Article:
PEN launches online book group with Lispector
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On July 6, PEN American Center launches its first online book club. The center -- and its friends and fans -- will read Clarice Lispector’s “The Hour of the Star,” the edition from New Directions Publishing. The book was originally published in Lispector’s home country, Brazil, in 1977, months before she died of cancer.
Richard Eder wrote our review for a 1986 edition of the book. Eder wrote:
Lispector, who died in 1977, was one of Brazil’s most highly regarded writers; yet to use such a term is a kind of disrespect to her artistic credo. Her art is a perpetual self-consciousness and self-questioning. It is circuitous as a matter of principle; only that which is off the path of the writer’s intention is of value. The artist goes to market to buy a pig; art is the packet of pins she brings back instead. All this puts Lispector in a tradition different from that of many of the Latin American writers we have come to know in recent years. It is not the assertive magical realism of a Garcia Marquez. It is a kind of magical unreality; a deliberate anti-assertion. The author argues with her characters, her readers and herself. The line goes back to Tristram Shandy, but it flowered in Brazilian novelist Machado de Assis, Spanish philosopher and novelist Miguel de Unamuno and Italian playwright Luigi Pirandello.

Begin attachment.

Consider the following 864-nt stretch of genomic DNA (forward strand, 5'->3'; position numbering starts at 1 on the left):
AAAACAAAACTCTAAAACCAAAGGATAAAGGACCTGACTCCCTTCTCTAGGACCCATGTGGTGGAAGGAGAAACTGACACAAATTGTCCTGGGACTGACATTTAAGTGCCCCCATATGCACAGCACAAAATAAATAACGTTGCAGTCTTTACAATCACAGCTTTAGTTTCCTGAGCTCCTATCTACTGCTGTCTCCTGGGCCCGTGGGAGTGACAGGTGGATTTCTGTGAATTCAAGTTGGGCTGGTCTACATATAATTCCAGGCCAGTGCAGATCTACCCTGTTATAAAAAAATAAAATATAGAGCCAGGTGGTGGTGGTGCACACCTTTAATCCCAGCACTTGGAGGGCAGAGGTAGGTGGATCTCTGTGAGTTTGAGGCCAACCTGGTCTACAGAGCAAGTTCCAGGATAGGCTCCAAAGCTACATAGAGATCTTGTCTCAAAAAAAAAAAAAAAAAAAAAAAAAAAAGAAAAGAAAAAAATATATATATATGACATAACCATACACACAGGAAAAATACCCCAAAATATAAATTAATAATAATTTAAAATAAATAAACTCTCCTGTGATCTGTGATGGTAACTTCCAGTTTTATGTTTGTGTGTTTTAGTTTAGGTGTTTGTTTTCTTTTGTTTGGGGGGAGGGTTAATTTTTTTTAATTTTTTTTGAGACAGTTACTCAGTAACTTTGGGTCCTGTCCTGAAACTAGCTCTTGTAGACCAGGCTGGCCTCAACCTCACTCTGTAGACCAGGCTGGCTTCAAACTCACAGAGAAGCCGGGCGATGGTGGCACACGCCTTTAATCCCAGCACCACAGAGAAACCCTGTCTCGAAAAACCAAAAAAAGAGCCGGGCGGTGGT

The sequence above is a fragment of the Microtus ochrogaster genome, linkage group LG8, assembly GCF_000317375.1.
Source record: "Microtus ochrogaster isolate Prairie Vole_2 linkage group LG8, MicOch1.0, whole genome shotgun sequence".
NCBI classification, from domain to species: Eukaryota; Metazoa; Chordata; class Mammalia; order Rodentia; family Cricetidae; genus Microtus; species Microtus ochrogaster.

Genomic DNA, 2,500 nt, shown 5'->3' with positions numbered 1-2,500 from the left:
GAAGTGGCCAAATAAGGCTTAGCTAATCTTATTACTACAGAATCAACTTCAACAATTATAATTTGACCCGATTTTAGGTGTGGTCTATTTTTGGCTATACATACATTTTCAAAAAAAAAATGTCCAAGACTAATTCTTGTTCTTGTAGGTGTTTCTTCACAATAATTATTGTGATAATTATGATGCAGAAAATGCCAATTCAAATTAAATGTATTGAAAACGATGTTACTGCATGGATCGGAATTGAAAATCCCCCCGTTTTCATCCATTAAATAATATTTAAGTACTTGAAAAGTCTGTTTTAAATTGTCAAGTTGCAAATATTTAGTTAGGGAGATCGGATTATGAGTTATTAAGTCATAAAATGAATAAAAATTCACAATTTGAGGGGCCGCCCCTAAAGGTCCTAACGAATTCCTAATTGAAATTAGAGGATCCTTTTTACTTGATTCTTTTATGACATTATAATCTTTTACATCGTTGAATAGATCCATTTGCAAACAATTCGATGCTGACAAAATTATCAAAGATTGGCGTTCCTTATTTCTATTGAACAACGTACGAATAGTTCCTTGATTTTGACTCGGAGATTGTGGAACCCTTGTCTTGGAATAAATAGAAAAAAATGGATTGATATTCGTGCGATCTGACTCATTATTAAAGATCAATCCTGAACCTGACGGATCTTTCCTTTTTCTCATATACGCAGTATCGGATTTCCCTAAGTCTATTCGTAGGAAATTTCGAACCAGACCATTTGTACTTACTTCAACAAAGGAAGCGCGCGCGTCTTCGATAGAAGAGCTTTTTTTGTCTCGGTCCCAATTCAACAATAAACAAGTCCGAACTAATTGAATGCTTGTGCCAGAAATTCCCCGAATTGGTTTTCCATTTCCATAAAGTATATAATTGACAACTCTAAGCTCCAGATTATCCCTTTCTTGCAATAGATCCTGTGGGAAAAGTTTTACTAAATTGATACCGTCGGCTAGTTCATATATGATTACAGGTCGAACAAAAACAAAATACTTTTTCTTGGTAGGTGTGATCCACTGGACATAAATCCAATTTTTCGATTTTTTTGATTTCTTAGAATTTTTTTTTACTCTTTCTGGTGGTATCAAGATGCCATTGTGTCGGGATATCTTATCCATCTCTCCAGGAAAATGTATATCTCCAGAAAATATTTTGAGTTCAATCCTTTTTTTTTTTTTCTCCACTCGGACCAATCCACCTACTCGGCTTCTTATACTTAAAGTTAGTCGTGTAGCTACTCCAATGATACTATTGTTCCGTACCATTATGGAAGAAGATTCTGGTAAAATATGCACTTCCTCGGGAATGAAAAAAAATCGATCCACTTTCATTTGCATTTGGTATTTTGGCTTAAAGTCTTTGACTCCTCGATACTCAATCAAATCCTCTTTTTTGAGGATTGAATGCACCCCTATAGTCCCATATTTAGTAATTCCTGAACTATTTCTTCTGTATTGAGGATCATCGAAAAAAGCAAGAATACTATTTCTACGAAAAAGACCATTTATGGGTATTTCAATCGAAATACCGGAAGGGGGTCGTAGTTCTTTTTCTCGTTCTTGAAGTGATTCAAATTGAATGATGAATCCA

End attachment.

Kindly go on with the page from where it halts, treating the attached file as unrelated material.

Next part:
Lispector, who enjoyed tremendous fame in Brazil, was the subject of 2009’s “Why This World: A Biography of Clarice Lispector” by Benjamin Moser. “Moser carefully unwraps the very raw, intimate character behind her very introspective books,” wrote Natasha Randall in our review. “Her life was a mixture of public and private elements -- the details of her life were off-limits, but she would share her innermost thoughts on the page. She wrote, ‘Alongside my desire to defend my privacy, I have the intense desire to confess in public and not to a priest.’”
The book club, which they’re calling PEN Reads, will spend five weeks on “The Hour of the Star,” kicking off the discussion with a post by Colm Tóibín on June 6; they say it will go up at noon Eastern. Writers, scholars and translators will be joining in. How exactly can the rest of us? I’m not sure, but if you’re interested in reading along, now would be a good time to order the book.
-- Carolyn Kellogg
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